You need tears to moisten the eyes and to wash away particles that have gotten into your eyes. A healthy tear film on the eye is necessary for good vision.
Dry eyes develop when the eye is unable to maintain a healthy coating of tears.
Dry eye commonly occurs in people who are otherwise healthy. It becomes more common with age. This can occur due to hormonal changes that make your eyes produce fewer tears. Dry eye symptom can sometimes be caused or worsened by a condition called meibomianitis, which changes the normal tear film.
Other common causes of dry eyes include:
- Dry environment or workplace (wind, air conditioning)
- Sun exposure
- Smoking or second-hand smoke exposure
- Cold or allergy medicines
- Wearing contact lenses
Dry eye can also be caused by:
- Heat or chemical burns
- Previous eye surgery
- Use of eye drops for other eye diseases
- A rare autoimmune disorder in which the glands that produce tears are destroyed (Sjögren syndrome)
Symptoms may include:
- Blurred vision
- Burning, itching, or redness in the eye
- Gritty or scratchy feeling in the eye
- Sensitivity to light
Exams and Tests
Tests may include:
- Visual acuity measurement
- Slit lamp exam
- Diagnostic staining of the cornea and tear film
- Measurement of tear film break-up time (TBUT)
- Measurement of rate of tear production (Schirmer test)
- Measurement of concentration of tears (osmolality)
The first step in treatment is artificial tears. These come as preserved (screw cap bottle) and unpreserved (twist open vial). Preserved tears are more convenient, but some people are sensitive to preservatives. There are many brands available without a prescription.
Start using the drops at least 2 to 4 times per day. If your symptoms are not better after a couple of weeks of regular use:
- Increase use (up to every 2 hours).
- Change to unpreserved drops if you have been using the preserved type.
- Try a different brand.
- Talk to your health care provider if you cannot find a brand that works for you.
Other treatments may include:
- Fish oil 2 to 3 times per day
- Glasses, goggles or contact lenses that keep moisture in the eyes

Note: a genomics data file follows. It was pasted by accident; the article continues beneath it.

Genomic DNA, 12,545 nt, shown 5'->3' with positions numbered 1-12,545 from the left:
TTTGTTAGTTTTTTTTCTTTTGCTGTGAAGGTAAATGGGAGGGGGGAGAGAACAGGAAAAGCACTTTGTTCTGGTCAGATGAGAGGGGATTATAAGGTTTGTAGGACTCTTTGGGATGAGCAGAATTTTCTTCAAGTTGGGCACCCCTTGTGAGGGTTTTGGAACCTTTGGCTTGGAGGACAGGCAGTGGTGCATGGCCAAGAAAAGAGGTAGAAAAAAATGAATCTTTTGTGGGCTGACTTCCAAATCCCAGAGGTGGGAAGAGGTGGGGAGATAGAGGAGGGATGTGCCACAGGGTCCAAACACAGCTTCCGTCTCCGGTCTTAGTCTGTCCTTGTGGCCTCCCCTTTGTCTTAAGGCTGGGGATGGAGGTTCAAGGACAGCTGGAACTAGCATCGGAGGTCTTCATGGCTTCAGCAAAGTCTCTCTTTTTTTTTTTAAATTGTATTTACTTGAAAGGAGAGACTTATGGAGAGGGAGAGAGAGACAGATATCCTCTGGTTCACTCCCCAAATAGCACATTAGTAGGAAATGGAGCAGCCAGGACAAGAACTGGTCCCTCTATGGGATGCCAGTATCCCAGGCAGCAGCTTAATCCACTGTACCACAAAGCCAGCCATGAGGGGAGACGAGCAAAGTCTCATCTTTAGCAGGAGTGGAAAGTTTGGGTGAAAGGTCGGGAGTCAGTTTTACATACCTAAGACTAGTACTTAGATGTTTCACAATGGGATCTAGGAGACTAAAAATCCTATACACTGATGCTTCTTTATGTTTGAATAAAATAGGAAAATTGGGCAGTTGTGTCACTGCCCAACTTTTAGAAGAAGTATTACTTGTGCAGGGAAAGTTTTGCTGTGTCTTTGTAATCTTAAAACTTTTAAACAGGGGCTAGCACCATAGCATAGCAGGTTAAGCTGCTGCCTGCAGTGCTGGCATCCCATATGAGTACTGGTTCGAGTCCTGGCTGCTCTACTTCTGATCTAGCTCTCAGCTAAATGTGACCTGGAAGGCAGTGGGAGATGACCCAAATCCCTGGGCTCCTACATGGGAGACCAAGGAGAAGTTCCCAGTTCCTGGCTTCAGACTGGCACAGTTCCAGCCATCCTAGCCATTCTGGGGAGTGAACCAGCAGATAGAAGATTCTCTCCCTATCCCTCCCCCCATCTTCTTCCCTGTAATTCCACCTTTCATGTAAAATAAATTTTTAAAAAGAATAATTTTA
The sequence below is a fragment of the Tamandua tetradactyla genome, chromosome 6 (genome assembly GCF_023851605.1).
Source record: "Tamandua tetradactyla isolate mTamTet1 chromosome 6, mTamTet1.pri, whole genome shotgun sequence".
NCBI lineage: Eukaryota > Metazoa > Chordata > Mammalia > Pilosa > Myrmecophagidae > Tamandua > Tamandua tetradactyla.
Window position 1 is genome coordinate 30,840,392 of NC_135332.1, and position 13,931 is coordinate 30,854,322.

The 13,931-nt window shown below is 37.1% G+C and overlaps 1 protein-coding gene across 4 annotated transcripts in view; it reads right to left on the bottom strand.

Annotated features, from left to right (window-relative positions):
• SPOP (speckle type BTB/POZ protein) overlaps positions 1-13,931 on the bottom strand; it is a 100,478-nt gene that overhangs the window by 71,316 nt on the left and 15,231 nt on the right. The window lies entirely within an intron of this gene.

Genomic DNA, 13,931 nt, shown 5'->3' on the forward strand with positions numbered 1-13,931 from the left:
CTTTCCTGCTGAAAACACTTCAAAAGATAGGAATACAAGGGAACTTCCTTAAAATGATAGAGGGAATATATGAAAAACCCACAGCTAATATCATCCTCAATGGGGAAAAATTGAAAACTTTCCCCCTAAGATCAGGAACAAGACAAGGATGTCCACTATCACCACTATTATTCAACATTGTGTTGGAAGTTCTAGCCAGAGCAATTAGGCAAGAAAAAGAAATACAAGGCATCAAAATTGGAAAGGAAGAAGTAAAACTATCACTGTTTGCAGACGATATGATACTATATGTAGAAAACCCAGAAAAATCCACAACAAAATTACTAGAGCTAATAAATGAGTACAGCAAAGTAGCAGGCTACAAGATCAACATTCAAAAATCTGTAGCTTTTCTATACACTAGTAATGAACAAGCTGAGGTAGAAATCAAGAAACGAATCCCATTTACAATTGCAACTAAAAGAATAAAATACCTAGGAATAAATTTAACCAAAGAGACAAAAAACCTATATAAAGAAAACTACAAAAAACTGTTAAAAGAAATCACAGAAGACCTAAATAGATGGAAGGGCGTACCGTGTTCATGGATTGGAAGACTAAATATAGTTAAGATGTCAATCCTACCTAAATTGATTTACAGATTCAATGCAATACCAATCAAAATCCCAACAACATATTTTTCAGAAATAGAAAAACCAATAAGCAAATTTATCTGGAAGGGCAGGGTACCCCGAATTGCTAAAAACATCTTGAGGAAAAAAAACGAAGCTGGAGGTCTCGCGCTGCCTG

- Medicines such as Restasis, Xiidra, topical corticosteroids, and oral tetracycline and doxycycline
- Tiny plugs placed in the tear drainage ducts to help moisture stay on the surface of the eye longer
Other helpful steps include:
- DO NOT smoke.
- Avoid second-hand smoke, direct wind, and air conditioning.
- Use a humidifier, particularly in the winter.
- Limit allergy and cold medicines that may dry you out and worsen your symptoms.
- Purposefully blink more often. Rest your eyes once in a while.
- Clean eyelashes regularly and apply warm compresses.
Some dry eye symptoms are due to sleeping with the eyes slightly open. Lubricating ointments work best for this problem. You should use them only in small amounts since they can blur your vision. It is best to use them before sleep.
Surgery may be helpful if symptoms are because the eyelids are in an abnormal position.
Most people with dry eye have only discomfort, and no vision loss.
In severe cases, the clear covering on the eye (cornea) may become damaged or infected.
When to Contact a Medical Professional
Call your provider right away if:
- You have red or painful eyes.
- You have flaking, discharge, or a sore on your eye or eyelid.
- You have had an injury to your eye, or if you have a bulging eye or a drooping eyelid.
- You have joint pain, swelling, or stiffness and a dry mouth along with dry eye symptoms.
- Your eyes do not get better with self-care within a few days.
Stay away from dry environments and things that irritate your eyes to help prevent symptoms.
Keratitis sicca; Xerophthalmia; Keratoconjunctivitis sicca
Brissette AR, Bohm KJ, Starr CE. Dry eye overview: classification and treatment overview. In: Mannis MJ, Holland EJ, eds. Cornea. 5th ed. Philadelphia, PA: Elsevier; 2022:chap 31.
Goldstein MH, Rao NK. Dry eye disease. In: Yanoff M, Duker JS, eds. Ophthalmology. 5th ed. Philadelphia, PA: Elsevier; 2019:chap 4.23.
Margo CE, Harman LE. Dry eye syndrome. In: Kellerman RD, Rakel DP, eds. Conn's Current Therapy 2021. Philadelphia, PA: Elsevier; 2021:493-495.
Review Date 12/14/2020
Updated by: Franklin W. Lusby, MD, ophthalmologist, Lusby Vision Institute, La Jolla, CA. Also reviewed by David Zieve, MD, MHA, Medical Director, Brenda Conaway, Editorial Director, and the A.D.A.M. Editorial team.